By Andrew Adler
“I once thought there are no second acts in American lives,” F. Scott Fitzgerald famously remarked, and almost forty years ago when I joined the staff of the Courier Journal as a performing-arts critic and reporter, I might have echoed his maxim. But now, twelve years after decamping to the exotic realm of New Orleans, my second act is upon me: I’m the new Managing Editor of Community, the monthly newspaper published by the Jewish Federation of Louisville.
Call this a rare opportunity to meld two of my abiding passions – journalistic writing and connecting to the Judaism that helped shaped my view of the contemporary world. Indeed, it’s no exaggeration to say that I reclaimed my Jewish identity in the mid-1990s, exchanging Manhattan’s Upper West Side for Louisville’s Highlands in April of 1983.
I’d grown up the son of a father steeped in Orthodox worship and a mother who was proudly, resolutely secular. Not surprisingly, mom and dad seldom agreed about how I should be reared Jewishly. There was never any doubt in their minds (or in mine) that I was foundationally Jewish, but they were at odds as to the specific tenets of my spiritual upbringing.
My father wanted me to attend Hebrew school as an adjunct to the private-school education I enjoyed from age four onward, working toward a traditional Bar Mitzvah. My mother, on the other hand, was convinced that the pressures of learning Hebrew and prepping for a Bar Mitzvah would do me considerably more harm than good. Eventually her arguments prevailed, a decision my father regretted for the remainder of his life.
My dad died in 1994 at age 68, felled by cancer and a long history of cardiac distress. Had he lived even five years longer, he would have witnessed a transformation in his son that likely would have stilled those bitter regrets. I’d met a woman in Louisville who, when it was evident we were heading toward marriage and parenthood, made it clear that our children needed a religious upbringing. A product of New Orleans, unabashedly liberal in politics and social issues, she was a disaffected Southern Baptist in search of a faith community that was egalitarian and progressive in dogma and practice. At one juncture she suggested some flavor of christianity that while I was no model of Jewish normative observance, I simply couldn’t countenance our contemplated offspring being brought up in anything but a Jewish household. Fine, she said, we can rear him/her as a Jew, but it wouldn’t be enough just to lean in that direction. No, our Judaism had to be lived, not merely espoused.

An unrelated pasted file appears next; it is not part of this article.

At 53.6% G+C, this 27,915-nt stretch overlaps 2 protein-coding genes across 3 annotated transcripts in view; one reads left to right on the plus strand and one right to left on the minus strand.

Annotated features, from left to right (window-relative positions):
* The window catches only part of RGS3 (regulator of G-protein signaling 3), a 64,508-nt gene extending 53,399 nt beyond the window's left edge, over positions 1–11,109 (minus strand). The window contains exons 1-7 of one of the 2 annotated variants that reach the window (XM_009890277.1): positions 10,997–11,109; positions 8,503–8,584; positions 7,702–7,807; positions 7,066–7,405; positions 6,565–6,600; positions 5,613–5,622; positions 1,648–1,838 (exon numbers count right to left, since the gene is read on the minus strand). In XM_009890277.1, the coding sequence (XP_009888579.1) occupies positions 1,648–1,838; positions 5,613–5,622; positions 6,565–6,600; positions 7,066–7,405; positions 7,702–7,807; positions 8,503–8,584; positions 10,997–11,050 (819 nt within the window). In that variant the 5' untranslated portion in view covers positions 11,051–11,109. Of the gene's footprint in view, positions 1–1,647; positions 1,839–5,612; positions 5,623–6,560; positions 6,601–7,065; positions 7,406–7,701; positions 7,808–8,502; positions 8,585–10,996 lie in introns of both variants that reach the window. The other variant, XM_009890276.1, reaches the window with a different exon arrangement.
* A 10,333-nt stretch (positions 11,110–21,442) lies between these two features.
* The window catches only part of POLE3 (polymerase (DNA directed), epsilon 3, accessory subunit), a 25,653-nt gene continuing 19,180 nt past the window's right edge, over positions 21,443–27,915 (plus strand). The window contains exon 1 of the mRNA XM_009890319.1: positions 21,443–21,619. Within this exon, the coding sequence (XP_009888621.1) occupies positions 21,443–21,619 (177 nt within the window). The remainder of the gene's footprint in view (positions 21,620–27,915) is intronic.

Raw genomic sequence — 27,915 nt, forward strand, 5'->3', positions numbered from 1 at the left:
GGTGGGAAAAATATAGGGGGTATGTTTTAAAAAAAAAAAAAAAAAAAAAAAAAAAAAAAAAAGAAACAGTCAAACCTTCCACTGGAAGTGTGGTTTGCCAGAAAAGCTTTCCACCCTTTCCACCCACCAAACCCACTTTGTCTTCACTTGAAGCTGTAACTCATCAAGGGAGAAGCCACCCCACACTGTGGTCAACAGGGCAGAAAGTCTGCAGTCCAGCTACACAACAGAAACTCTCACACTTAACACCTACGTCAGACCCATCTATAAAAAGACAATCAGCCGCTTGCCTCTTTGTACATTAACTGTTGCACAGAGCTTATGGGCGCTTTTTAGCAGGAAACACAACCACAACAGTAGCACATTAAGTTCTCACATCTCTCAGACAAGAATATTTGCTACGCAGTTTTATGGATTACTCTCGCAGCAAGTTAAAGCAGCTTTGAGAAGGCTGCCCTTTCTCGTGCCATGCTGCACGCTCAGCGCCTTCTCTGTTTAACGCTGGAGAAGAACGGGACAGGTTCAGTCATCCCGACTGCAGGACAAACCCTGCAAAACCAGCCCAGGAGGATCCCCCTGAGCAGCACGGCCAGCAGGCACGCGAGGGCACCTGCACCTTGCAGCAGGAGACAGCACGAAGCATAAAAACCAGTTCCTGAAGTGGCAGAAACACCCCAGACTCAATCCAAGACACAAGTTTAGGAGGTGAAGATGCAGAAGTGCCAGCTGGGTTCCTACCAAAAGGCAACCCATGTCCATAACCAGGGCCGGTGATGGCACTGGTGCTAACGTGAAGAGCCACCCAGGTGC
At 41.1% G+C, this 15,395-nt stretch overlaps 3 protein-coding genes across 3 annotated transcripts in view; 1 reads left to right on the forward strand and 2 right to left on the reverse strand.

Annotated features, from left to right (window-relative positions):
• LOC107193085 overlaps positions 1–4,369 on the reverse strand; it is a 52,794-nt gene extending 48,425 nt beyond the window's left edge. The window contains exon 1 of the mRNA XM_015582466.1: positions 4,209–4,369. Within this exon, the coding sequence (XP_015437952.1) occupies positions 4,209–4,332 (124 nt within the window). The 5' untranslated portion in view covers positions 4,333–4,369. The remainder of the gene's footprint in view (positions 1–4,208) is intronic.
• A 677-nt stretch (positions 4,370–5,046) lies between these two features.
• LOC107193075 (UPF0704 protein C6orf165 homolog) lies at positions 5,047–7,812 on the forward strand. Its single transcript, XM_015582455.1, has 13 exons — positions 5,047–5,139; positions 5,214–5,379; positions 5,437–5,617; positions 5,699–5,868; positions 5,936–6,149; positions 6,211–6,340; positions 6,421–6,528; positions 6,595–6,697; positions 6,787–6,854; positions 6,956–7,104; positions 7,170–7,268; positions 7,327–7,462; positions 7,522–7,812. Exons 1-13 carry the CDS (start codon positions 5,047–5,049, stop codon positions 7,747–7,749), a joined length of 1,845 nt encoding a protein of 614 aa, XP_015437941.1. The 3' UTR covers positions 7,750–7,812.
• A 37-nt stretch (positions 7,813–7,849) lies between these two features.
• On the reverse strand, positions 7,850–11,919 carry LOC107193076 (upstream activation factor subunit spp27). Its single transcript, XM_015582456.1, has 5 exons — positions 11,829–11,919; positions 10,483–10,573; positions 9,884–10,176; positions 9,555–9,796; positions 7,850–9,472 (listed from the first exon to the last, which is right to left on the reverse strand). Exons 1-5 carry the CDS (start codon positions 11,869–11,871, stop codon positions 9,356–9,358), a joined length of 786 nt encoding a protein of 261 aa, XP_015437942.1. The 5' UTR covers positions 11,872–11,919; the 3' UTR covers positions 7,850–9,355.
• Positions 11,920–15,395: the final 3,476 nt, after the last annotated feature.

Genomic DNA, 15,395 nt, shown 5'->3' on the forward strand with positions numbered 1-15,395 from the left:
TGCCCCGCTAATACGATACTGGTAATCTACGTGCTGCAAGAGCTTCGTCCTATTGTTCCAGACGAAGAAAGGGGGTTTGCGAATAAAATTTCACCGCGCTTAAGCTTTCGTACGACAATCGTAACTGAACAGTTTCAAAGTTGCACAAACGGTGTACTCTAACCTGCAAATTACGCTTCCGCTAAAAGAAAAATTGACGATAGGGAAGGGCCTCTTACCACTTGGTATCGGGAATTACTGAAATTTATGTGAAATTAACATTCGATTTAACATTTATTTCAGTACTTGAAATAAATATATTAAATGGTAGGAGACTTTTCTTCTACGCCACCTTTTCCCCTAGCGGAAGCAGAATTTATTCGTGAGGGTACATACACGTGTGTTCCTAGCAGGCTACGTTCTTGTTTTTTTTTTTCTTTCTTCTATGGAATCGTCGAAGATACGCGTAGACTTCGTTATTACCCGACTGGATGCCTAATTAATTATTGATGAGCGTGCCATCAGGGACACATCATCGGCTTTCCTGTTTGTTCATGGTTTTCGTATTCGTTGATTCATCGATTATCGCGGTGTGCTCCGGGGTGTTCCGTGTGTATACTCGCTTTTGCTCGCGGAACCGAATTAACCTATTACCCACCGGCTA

Ok, but how to begin? A few inquiries pointed us in the direction of Congregation Adath Jeshurun, landing one afternoon in the office of Rabbi Laura Metzger. As a Reform-ordained rabbi she couldn’t officiate at lifecycle events (B’nai Mitzvot, marriages, etc.), so she took on the role of counselling interfaith couples.
I presumed that Rabbi Metzger would launch us on some stringent, academic course of study. I was mistaken, at least in the immediate term. Because the first thing she told us had nothing to do with study or rigor or anything approaching same. Instead, she urged us to attend a Friday night service: Kabbalat Shabbat, the joyous welcoming of the Sabbath. Not long afterward my fiancée and I found ourselves in the AJ lobby, greeted by people we’d never met, but who belonged to a faith community in which spirituality and joy were powerfully linked.